- RESPIRATORY SYSTEM
ANATOMY AND MECHANICS
The main function of the respiratory system is gas exchange between atmosphere and blood to provide an adequate amount of O2 and remove by-product of cellar respiration – CO2, as well as pH regulation of our blood.
Air enters the body through the mouth or nose, moves to the pharynx (throat), then passes through the larynx and enters the trachea (a tube which contains rings of cartilages), within lungs air moves through smaller and smaller branches, until it reaches the endpoint – alveoli. Along this way, air adjusts to body temperature, filtered and humidified.
All these structures sited inside two lungs, right and left (right is a bit bigger). Lungs itself is spongy organs, surrounded by membranes (visceral and parietal pleura). The lungs of an average-sized adult weigh approximately 2.3 kg, and volume varies between 4 and 6 liters.
The respiratory system can be divided into conducting and respiratory zone.
Conducting zone includes nasal and mouth cavities, pharynx, trachea, bronchus, and bronchioles. Gas exchange doesn’t take place here and it is often called anatomical dead space.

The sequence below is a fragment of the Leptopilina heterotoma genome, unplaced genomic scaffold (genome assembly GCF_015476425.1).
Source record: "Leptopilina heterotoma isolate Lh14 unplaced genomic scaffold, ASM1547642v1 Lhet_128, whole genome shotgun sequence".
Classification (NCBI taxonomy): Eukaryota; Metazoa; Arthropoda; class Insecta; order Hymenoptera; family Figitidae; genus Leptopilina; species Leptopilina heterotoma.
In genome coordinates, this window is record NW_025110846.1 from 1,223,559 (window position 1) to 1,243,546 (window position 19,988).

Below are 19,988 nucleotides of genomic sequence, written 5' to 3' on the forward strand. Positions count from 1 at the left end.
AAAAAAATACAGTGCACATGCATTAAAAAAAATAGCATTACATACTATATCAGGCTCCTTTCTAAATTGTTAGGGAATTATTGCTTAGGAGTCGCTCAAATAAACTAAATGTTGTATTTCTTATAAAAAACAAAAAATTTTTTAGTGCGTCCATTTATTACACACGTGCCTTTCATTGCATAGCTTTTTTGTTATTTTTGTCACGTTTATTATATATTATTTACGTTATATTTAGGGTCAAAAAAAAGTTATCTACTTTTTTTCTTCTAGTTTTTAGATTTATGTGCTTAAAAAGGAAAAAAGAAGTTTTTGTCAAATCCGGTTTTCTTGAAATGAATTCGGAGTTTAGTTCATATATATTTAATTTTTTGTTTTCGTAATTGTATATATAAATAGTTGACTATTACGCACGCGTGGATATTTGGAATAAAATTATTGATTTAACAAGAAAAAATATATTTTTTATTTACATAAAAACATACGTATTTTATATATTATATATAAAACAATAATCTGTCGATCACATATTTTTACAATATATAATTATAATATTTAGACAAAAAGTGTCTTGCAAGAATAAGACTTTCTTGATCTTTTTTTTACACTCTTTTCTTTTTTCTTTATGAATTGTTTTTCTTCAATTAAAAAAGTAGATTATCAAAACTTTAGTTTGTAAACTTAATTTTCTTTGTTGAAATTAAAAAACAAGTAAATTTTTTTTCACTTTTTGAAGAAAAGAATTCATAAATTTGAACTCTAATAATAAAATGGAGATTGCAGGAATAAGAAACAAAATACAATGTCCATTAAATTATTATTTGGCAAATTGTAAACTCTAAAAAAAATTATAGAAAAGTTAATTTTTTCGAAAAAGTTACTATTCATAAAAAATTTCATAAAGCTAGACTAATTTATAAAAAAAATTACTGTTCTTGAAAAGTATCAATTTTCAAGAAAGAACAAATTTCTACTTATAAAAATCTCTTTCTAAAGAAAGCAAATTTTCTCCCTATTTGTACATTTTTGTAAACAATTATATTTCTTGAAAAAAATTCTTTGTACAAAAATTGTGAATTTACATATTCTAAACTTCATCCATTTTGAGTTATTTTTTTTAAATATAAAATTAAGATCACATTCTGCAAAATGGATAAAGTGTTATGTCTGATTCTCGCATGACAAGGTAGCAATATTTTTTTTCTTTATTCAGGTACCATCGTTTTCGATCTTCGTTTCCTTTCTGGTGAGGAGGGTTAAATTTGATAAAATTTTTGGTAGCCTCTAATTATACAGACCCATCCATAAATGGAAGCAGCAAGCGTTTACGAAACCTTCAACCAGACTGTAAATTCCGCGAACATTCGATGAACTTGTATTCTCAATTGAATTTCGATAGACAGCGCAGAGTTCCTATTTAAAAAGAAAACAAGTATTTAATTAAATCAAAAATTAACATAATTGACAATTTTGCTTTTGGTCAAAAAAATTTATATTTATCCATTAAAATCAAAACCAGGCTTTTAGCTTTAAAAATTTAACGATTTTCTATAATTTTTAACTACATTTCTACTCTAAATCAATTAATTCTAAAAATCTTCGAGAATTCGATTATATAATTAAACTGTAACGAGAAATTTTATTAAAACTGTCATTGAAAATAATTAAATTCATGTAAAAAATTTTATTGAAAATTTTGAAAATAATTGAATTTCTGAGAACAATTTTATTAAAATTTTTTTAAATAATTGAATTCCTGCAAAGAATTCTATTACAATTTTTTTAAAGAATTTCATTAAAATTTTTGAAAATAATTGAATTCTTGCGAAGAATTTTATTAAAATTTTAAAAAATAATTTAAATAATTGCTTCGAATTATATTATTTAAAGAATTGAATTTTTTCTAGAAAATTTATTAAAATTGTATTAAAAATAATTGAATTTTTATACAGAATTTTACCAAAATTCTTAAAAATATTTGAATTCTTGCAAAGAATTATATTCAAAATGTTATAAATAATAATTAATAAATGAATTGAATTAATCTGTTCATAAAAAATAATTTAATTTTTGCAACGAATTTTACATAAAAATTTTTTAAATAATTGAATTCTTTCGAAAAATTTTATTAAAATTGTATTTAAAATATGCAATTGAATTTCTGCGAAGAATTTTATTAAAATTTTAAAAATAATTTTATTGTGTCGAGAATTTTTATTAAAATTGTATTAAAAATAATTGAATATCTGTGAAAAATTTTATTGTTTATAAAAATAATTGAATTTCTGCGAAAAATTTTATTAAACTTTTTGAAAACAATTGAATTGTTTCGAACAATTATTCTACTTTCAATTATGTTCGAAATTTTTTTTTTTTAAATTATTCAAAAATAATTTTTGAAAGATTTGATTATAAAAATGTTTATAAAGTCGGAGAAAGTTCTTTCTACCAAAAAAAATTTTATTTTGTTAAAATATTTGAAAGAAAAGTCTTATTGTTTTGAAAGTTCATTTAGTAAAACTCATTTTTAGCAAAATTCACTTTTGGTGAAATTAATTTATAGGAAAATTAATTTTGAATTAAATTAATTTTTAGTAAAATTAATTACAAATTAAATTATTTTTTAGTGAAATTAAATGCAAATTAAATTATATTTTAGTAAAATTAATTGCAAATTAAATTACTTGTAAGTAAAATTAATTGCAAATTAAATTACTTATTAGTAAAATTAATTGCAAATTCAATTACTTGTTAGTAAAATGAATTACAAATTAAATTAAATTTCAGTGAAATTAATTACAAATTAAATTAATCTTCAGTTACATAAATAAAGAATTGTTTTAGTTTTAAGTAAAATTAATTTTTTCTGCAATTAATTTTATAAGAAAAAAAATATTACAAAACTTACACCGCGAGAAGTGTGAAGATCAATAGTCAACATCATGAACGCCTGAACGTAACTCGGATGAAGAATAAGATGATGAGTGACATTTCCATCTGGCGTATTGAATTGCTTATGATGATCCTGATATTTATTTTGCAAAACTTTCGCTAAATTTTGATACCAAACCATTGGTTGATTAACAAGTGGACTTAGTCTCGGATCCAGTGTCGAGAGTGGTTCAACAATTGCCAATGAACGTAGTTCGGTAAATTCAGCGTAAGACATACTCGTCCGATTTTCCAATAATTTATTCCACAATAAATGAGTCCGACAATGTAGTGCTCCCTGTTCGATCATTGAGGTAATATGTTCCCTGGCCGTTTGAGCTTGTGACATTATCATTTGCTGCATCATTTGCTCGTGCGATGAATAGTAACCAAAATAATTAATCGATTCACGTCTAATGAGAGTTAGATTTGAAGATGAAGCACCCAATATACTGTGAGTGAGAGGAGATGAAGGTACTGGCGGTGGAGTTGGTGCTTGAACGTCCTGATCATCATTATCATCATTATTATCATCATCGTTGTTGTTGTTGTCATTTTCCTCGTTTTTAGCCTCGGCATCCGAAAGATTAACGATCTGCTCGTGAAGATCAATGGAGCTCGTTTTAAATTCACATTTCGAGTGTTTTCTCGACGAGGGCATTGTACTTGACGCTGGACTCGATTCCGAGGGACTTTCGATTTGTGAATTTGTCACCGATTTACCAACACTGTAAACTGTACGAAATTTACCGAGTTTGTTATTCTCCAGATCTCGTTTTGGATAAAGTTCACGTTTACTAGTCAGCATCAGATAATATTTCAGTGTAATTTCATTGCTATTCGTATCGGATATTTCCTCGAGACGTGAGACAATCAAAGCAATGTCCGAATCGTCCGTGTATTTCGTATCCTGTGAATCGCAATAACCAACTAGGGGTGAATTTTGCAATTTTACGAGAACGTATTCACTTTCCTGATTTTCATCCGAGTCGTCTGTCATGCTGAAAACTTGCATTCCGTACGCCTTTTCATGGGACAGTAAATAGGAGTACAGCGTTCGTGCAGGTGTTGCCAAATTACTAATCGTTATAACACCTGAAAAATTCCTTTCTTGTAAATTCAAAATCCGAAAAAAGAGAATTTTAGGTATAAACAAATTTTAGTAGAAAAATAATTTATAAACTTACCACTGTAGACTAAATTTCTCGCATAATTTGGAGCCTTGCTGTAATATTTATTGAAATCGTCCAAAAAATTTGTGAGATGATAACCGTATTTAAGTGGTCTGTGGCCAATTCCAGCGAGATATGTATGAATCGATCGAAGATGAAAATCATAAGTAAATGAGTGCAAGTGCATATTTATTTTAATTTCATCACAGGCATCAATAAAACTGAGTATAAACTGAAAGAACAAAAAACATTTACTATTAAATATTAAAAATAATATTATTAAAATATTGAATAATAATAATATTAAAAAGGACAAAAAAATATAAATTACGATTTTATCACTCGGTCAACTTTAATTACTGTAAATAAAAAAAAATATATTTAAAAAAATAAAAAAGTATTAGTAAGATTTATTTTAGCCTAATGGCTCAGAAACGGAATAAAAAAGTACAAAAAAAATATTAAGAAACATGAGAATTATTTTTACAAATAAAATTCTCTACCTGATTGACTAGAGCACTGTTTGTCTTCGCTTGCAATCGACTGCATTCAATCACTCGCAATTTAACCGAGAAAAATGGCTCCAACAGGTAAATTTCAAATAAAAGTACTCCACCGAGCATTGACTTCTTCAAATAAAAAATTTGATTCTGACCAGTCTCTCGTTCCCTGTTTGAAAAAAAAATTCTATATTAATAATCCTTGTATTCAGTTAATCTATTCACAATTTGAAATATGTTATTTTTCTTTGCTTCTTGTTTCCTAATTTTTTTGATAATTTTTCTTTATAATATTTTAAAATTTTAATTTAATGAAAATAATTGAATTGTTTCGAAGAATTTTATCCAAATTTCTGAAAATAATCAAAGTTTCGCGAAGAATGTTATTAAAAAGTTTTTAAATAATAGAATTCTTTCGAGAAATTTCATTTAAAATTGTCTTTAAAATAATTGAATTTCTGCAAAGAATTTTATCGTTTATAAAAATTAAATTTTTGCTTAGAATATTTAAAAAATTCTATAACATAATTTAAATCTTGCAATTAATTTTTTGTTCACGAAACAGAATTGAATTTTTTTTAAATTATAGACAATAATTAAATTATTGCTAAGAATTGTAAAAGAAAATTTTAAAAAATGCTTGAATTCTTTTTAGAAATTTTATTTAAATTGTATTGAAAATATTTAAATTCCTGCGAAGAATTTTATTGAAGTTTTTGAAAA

The respiratory zone is a part of the lungs, where gas exchange takes place. It includes respiratory bronchioles, alveolar ducts, and alveoli. The alveoli are the endpoint of the respiratory system and are small structures (approximately 0.3 mm in diameter) with very thin walls wrapped by pulmonary capillaries. There are more than 500 million alveoli in our lungs with a total area of more than 70 m2. Alveolar tissue receives the largest blood supply of any of the body’s organs.
Alveoli consist of two types of cells. Type one is the alveoli wall itself, through which gas exchange happens, type two produce special substance – surfactant, which prevents lungs from collapsing.
There are four standard lung volumes and four standard lung capacities, which are a combination of two or more lung volumes. A special device – spirometer can be used to measure lung volumes directly (except the residual volume)
Residual Volume (RV) – the amount of air in the lungs at the end of a maximal exhalation.
Tidal Volume (TV) – the volume of air inhaled/exhaled with each breath, during normal breathing.
IRV – Inspiratory Reserve Volume – the volume of air that can be inhaled after a normal inspiration.
ERV – Expiratory reserve volume – the volume of air that can be exhaled after passive exhale.
IC – Inspiratory capacity – the maximal volume of air that can be inspired (IC=TV+IRV).
FRC – functional residual capacity – the volume of air in the lungs at the end of a normal exhalation (FRC=RV+ERV).